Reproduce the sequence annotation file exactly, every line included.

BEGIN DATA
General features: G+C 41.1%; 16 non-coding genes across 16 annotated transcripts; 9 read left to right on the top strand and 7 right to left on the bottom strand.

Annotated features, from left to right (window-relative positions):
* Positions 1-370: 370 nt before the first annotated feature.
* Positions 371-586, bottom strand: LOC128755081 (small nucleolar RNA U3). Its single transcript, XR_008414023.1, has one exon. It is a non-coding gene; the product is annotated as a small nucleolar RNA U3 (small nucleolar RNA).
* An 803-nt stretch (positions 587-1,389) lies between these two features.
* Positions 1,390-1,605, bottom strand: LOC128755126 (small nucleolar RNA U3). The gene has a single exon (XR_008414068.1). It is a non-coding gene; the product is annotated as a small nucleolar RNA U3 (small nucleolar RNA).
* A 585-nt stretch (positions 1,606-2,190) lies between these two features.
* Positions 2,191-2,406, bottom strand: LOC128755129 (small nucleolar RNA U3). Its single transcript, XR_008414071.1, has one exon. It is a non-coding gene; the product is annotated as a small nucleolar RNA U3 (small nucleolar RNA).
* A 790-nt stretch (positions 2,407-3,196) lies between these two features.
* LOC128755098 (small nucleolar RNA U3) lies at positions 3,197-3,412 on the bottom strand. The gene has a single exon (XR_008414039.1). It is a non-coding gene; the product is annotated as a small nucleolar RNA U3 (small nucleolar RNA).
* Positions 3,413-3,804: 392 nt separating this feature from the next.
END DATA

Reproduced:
General features: G+C 41.1%; 16 non-coding genes across 16 annotated transcripts; 9 read left to right on the top strand and 7 right to left on the bottom strand.

Annotated features, from left to right (window-relative positions):
* Positions 1-370: 370 nt before the first annotated feature.
* Positions 371-586, bottom strand: LOC128755081 (small nucleolar RNA U3). Its single transcript, XR_008414023.1, has one exon. It is a non-coding gene; the product is annotated as a small nucleolar RNA U3 (small nucleolar RNA).
* An 803-nt stretch (positions 587-1,389) lies between these two features.
* Positions 1,390-1,605, bottom strand: LOC128755126 (small nucleolar RNA U3). The gene has a single exon (XR_008414068.1). It is a non-coding gene; the product is annotated as a small nucleolar RNA U3 (small nucleolar RNA).
* A 585-nt stretch (positions 1,606-2,190) lies between these two features.
* Positions 2,191-2,406, bottom strand: LOC128755129 (small nucleolar RNA U3). Its single transcript, XR_008414071.1, has one exon. It is a non-coding gene; the product is annotated as a small nucleolar RNA U3 (small nucleolar RNA).
* A 790-nt stretch (positions 2,407-3,196) lies between these two features.
* LOC128755098 (small nucleolar RNA U3) lies at positions 3,197-3,412 on the bottom strand. The gene has a single exon (XR_008414039.1). It is a non-coding gene; the product is annotated as a small nucleolar RNA U3 (small nucleolar RNA).
* Positions 3,413-3,804: 392 nt separating this feature from the next.